On the Record

A helping hand

On the Record with Lynnea Erickson Laskowski

Lynnea Erickson Laskowski
Lynnea Erickson Laskowski

DeKALB – Lynnea Erickson Laskowski of DeKalb travels once a year to Bo, Sierra Leone, in Africa, where she volunteers with the Jonathan Childcare Center, an orphanage and school. Visiting after years of civil war, health emergencies such as cholera and Ebola, and deadly mudslides, Erickson Laskowski’s experiences helped her understand the humanity of the Sierra Leonean people.

Having visited the country more than nine times, Erickson Laskowski realized the disasters and devastation the Sierra Leonean citizens lived through could have happened anywhere in the world; it could have happened to people here in the United States. She describes the help that is needed “is not a handout, but rather a helping hand.”

Erickson Laskowski, director of communication and prevention services at Safe Passage Inc., uses her knowledge of social service to help bring gender equality and electricity through solar power to the people of Sierra Leone.

Erickson Laskowski met with MidWeek reporter Katrina Milton to talk about her experiences in Sierra Leone volunteering with Jonathan Childcare Center.

Milton: How and why did you get involved volunteering in Africa?

Erickson Laskowski: I first started going to Bo, Sierra Leone, in 2009, and I have been there almost every year since. I went in February 2017 and am going back February 2018. My friend went there in college to volunteer on a mission trip. She met a little girl she later went on to adopt, and the girl is my goddaughter and now lives in the United States. At Christmas 2009, I went to Africa with that friend. I got connected to the people there and have kept going back.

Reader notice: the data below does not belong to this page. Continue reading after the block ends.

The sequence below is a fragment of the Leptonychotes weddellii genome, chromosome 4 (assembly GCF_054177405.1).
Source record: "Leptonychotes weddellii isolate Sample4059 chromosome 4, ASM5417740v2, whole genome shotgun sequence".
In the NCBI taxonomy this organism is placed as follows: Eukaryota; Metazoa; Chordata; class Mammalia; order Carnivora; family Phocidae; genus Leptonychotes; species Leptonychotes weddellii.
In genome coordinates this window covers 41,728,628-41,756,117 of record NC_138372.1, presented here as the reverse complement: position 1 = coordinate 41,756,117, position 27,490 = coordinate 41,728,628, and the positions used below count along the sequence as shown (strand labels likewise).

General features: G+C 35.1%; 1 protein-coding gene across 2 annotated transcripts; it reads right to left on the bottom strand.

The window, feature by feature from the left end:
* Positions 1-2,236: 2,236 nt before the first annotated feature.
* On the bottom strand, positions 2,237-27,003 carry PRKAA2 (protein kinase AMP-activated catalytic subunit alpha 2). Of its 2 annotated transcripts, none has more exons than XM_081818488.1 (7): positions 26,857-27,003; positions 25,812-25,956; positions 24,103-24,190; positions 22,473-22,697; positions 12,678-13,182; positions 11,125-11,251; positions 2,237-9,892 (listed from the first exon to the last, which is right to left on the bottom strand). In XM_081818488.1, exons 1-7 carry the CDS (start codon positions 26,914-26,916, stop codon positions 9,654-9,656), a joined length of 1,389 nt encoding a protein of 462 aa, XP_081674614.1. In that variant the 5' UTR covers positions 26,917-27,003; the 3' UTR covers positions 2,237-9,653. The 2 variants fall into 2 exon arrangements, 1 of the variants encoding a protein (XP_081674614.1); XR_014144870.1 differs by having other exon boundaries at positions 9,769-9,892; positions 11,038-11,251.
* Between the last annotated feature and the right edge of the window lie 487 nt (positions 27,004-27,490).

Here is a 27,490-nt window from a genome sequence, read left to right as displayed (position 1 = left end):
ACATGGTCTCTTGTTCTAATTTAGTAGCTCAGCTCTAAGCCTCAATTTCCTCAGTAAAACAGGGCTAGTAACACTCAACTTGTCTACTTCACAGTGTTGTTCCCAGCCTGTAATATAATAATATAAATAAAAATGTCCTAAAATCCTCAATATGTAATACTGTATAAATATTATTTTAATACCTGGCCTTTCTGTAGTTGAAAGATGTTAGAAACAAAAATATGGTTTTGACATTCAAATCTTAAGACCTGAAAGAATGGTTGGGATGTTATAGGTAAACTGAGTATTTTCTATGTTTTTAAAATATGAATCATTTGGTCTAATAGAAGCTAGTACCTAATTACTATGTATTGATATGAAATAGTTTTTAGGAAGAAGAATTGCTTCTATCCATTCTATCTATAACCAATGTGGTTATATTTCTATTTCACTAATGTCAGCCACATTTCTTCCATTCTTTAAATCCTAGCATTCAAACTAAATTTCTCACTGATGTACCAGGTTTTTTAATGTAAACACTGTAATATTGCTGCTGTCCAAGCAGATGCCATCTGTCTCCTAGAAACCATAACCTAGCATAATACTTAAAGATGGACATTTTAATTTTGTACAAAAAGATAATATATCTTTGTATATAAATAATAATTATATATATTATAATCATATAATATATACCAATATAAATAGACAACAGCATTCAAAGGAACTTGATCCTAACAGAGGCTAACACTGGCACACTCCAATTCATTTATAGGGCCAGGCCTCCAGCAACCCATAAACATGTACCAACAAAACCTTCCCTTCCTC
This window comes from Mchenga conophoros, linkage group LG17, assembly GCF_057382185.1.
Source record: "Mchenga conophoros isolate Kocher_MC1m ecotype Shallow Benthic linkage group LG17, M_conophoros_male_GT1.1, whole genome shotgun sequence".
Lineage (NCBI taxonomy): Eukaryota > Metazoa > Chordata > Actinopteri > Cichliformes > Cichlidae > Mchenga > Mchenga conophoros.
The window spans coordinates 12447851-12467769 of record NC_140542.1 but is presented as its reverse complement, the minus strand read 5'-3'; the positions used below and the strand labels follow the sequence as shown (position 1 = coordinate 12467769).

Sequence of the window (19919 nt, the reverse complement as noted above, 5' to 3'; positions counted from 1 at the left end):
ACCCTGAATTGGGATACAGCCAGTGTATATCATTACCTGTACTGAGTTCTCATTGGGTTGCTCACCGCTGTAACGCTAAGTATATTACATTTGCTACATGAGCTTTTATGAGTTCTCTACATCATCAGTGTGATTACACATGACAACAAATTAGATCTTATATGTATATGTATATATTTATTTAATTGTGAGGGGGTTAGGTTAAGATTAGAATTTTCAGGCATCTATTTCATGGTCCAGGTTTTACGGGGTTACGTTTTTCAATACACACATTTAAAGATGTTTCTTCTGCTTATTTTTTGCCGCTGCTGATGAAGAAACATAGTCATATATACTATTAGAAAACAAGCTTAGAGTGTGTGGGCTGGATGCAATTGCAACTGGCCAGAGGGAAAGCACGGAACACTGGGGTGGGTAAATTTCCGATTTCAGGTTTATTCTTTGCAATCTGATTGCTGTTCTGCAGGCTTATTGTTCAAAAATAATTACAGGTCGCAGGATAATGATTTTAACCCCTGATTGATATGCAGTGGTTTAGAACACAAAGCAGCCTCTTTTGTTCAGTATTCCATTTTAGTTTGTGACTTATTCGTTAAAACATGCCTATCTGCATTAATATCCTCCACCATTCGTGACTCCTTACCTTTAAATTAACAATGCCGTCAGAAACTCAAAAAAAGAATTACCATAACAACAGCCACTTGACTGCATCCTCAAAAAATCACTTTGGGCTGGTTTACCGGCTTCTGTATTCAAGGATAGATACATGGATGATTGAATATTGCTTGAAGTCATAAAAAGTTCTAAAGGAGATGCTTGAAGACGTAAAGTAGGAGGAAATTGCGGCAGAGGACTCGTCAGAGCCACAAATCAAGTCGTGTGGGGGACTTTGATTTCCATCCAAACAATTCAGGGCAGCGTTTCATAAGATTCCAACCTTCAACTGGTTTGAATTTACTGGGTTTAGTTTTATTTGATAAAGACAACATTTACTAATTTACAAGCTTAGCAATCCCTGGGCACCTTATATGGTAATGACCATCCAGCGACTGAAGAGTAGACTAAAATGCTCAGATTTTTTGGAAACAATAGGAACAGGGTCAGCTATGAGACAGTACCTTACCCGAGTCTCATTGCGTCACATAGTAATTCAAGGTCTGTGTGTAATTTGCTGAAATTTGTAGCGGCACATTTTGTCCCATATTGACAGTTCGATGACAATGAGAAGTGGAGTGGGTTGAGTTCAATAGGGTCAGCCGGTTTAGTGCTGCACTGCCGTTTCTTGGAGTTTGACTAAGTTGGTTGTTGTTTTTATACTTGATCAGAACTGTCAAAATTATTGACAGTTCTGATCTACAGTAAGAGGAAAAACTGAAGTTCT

Milton: What do you do in Sierra Leone?

Erickson Laskowski: I help at the orphanage and school as a sponsorship coordinator. I help with fundraising stateside and help deliver letters and presents. I help with budgets, policies, strategies, social media and the background work. Sometimes my husband, a civil engineer, comes, and so does my brother, an electrical engineer. My brother has gone with me now four times, and my husband three times. My family loves it, too, and they also have created very strong connections with the people there.

Milton: How has your family helped in Sierra Leone?

Erickson Laskowski: They helped install solar power in 2016, and we are currently updating and expanding that system. The orphanage never had electrical power before, they used generators, which was every expensive. Now, with solar power, there is enough electricity for a light in each house and in the library, and enough electricity for a computer and printer in the orphanage office. With electricity, the students now have more time to study.

Milton: What is life in Sierra Leone like?

Erickson Laskowski: There is minimal electricity, but there is a well with clean water. The well needs to be hand-pumped. The outlying areas do not have clean water, and there is no running water. You wash with a bucket shower. It’s definitely a change. But being there for three weeks, almost a month, is like going to my second home. I have many friends there and very close relationships. At first, it was difficult with no running water or electricity at night, but now I’m used to it.